http://phys.org/n...her.html

Would you mind critiquing it?

I hope you're not going to jump all over my misuse of the word "heating," above. After all, it's not really "warming," either-it's insulating, but that wouldn't make the papers would it?

Cordially.
thermodynamics
4.3 / 5 (12) Feb 06, 2015
Alche/WaterBowl said:
It's not stored temporarily, look up the "Equipartition Theorum." QED.


This is just another example of his complete ignorance of theory. I hope he can give us an example of what "equipartition" has to do with storage not being temporary. This should be rich.
Maggnus
4.6 / 5 (11) Feb 06, 2015
Alche/WaterBowl said:
It's not stored temporarily, look up the "Equipartition Theorum." QED.


This is just another example of his complete ignorance of theory. I hope he can give us an example of what "equipartition" has to do with storage not being temporary. This should be rich.
I wonder why he would think that the average energy of a gas would apply to something as dynamic as the atmosphere, especially given its finite height and increasing density at lower altitudes.

It's like he threw out a term because it sounds sciency or something. He wouldn't stoop to that would he?
thermodynamics
4.6 / 5 (10) Feb 06, 2015
Alche/WaterBowl said:
It's not stored temporarily, look up the "Equipartition Theorum." QED.


This is just another example of his complete ignorance of theory. I hope he can give us an example of what "equipartition" has to do with storage not being temporary. This should be rich.
I wonder why he would think that the average energy of a gas would apply to something as dynamic as the atmosphere, especially given its finite height and increasing density at lower altitudes.

It's like he threw out a term because it sounds sciency or something. He wouldn't stoop to that would he?


As I said, I am just waiting to see how he responds. I am perplexed by his use of the word and would like him to show us how smart he is by giving us an explanation that makes sense. If this is anything like his usual plunge into "sciency" things, he will just spout venom and not answer the question.
runrig
4.6 / 5 (11) Feb 07, 2015
That reminds me: runrig, this article seems wrong to me;
http://phys.org/n...her.html
Would you mind critiquing it?

Water:

"Air masses that are able to reach the top of the atmosphere are strengthened, while those that can not are weakened."
This happens in supercell storms.
If there is a "lid" on convection say at 800mb in a hot airmass, under the right upper air conditions, when that lid "pops" the up-rush can be immense, the cloud top breaking through the Tropopause into the Strat.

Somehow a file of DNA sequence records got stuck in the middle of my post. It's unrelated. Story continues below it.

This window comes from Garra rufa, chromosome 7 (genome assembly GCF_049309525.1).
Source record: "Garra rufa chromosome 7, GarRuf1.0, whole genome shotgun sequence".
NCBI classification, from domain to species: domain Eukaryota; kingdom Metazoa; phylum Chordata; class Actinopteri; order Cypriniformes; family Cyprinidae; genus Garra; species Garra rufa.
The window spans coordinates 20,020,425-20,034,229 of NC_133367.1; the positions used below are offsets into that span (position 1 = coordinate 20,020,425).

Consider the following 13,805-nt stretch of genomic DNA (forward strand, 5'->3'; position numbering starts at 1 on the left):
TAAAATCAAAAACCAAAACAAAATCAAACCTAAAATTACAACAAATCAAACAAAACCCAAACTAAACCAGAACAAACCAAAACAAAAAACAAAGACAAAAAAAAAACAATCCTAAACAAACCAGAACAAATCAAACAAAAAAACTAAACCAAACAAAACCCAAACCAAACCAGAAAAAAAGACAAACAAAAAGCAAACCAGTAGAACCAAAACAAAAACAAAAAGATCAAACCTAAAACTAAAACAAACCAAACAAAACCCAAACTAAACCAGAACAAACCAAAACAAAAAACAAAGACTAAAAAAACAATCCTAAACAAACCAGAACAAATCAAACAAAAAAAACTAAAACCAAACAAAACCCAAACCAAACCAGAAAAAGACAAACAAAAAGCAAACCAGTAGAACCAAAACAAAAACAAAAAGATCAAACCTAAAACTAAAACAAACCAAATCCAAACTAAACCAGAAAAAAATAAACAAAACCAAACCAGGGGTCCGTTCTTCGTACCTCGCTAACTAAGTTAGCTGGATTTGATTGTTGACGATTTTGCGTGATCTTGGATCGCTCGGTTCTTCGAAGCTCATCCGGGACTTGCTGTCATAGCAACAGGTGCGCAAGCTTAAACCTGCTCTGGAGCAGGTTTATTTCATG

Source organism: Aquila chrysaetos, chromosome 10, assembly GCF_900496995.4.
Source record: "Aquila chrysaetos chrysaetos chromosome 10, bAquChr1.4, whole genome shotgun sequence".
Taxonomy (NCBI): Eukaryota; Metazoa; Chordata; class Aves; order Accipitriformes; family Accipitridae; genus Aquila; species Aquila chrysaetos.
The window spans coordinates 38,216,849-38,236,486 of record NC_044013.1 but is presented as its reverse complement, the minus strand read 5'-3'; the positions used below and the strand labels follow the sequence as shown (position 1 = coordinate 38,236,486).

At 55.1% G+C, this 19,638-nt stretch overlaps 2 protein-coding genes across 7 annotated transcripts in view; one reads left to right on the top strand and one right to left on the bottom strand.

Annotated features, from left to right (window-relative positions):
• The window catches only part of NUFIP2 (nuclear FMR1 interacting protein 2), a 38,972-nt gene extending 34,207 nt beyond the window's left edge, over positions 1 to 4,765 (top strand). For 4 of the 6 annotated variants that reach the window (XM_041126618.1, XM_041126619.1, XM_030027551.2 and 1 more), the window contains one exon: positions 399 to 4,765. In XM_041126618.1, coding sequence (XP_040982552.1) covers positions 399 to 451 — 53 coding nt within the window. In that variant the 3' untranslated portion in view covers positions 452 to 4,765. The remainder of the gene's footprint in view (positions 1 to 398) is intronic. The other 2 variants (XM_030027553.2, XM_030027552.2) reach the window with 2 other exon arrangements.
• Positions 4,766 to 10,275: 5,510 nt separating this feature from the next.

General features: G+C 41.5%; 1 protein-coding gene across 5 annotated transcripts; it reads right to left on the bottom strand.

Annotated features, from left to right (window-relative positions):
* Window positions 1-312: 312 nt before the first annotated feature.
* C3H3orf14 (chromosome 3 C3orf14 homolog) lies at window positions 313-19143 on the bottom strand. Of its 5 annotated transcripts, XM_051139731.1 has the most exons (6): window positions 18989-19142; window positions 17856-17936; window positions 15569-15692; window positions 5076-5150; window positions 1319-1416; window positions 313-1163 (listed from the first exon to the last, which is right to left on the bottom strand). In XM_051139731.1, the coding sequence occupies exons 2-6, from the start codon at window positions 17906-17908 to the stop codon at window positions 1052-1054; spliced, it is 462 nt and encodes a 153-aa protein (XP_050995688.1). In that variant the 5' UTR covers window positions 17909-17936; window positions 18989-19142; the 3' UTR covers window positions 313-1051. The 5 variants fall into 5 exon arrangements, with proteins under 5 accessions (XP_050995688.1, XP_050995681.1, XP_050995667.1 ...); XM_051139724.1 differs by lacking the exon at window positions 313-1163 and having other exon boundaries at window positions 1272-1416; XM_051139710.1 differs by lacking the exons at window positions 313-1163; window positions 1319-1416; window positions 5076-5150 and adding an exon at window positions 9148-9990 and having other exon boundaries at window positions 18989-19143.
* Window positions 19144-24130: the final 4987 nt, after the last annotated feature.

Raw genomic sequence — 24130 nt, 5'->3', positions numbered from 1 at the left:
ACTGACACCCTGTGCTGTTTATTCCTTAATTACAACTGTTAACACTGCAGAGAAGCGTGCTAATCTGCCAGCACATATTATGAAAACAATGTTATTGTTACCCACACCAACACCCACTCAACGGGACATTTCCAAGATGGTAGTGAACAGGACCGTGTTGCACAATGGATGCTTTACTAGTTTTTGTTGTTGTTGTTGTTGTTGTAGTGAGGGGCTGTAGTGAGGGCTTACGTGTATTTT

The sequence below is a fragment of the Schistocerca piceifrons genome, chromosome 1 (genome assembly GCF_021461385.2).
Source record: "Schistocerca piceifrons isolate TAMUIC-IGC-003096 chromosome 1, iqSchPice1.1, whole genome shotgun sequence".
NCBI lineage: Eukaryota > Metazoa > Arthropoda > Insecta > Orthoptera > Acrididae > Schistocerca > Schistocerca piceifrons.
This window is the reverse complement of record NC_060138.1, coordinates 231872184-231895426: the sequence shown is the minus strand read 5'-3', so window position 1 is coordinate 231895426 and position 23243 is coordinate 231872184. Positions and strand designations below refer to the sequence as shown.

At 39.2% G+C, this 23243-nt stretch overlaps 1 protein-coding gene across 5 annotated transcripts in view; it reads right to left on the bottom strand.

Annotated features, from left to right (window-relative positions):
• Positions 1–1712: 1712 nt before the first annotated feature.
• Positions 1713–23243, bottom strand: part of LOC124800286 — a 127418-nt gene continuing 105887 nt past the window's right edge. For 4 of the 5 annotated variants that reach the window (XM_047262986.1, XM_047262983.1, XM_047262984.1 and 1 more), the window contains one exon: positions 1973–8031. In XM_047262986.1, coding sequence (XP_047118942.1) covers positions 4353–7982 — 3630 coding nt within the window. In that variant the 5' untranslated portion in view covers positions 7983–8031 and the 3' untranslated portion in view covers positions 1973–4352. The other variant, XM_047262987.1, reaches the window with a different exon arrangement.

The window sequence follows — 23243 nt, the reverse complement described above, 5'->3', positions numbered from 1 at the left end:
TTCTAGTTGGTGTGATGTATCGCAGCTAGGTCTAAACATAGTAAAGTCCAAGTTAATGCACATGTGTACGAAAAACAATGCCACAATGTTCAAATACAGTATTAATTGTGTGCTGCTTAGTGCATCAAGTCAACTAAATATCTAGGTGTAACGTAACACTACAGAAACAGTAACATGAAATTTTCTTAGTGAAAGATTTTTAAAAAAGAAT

Look at a logskewT (Tephigram for Brits) and you will see how the LH component really adds in energy at those extreme temps.
The "damping" of convection is more troublesome but one possibility is that supercells, because of their massive outflow aloft (anvil Ci) suppress convection around, due shading of solar input and there is of course convergence aloft that produces subsiding air around the storm.
Best I can do.
Humbled1
1 / 5 (9) Feb 07, 2015
You people just don't get it.

Venus isn't even the same type of planet as Earth.

If you moved Venus to Earth's position, it would still have tens as much atmosphere, and it would cool to the point that it would have a liquid CO2 ocean several tens of meters deep covering it's entire surface.

You can prove that using the phase diagram for CO2.

They are not even remotely comparable planets, in spite of the allegations of them being "twins" or "sister" planets.
Humbled1
1 / 5 (8) Feb 07, 2015
Venus is actually COOLER now than it was in the past. It has cooled since it's accretion. It would have been molten geologically and it's atmosphere would have been even thicker in the past during that time period. As it became geologically less active the atmosphere would have been depleted by solar winds as hydrogen-based compounds would be depleted.

Your belief that this thing was ever Earth-like is based on some mis-guided 1700's notion of what planets are and were, which has somehow managed to stick around in our text books.

That is not a "runaway greenhouse effect". The damn thing always had tens of Earth atmospheres worth of CO2 since the time it existed.
Water_Prophet
1 / 5 (6) Feb 07, 2015
Runrig, appreciate it. Back to our conversation?
Humbled1
1 / 5 (10) Feb 07, 2015
You actually have to deplete hydrogen from the water vapor via solar wind before you can form CO2, because hydrogen reacts more strongly with Oxygen than does carbon.

This means the water on a planet has to be depleted before a runaway greenhouse effect could happen to cause the spontaneous reaction of Oxygen with the carbon...which doesn't even actually happen until around a thousand degrees, which means you need a planet even hotter than Venus is now (like I said) or you need open fires that start from lightning to burn across the entire surface repeatedly.

This process is taught completely wrongly on television and in your text book, because the period table shows that the reaction you claim is happening is unstable in the pressence of hydrogen. It breaks down the CO2.
runrig
4.6 / 5 (11) Feb 07, 2015
Runrig, appreciate it. Back to our conversation?

I would if I understood what you are trying to say.
Water_Prophet
1 / 5 (7) Feb 07, 2015
Well: Equipartition means that energy is shared equally between systems. So to raise the temp. of a system made of water connected to a system made of air, you need to add enough energy/heat to raise the temp. of each. They would both go up by the same temp. in equilibrium.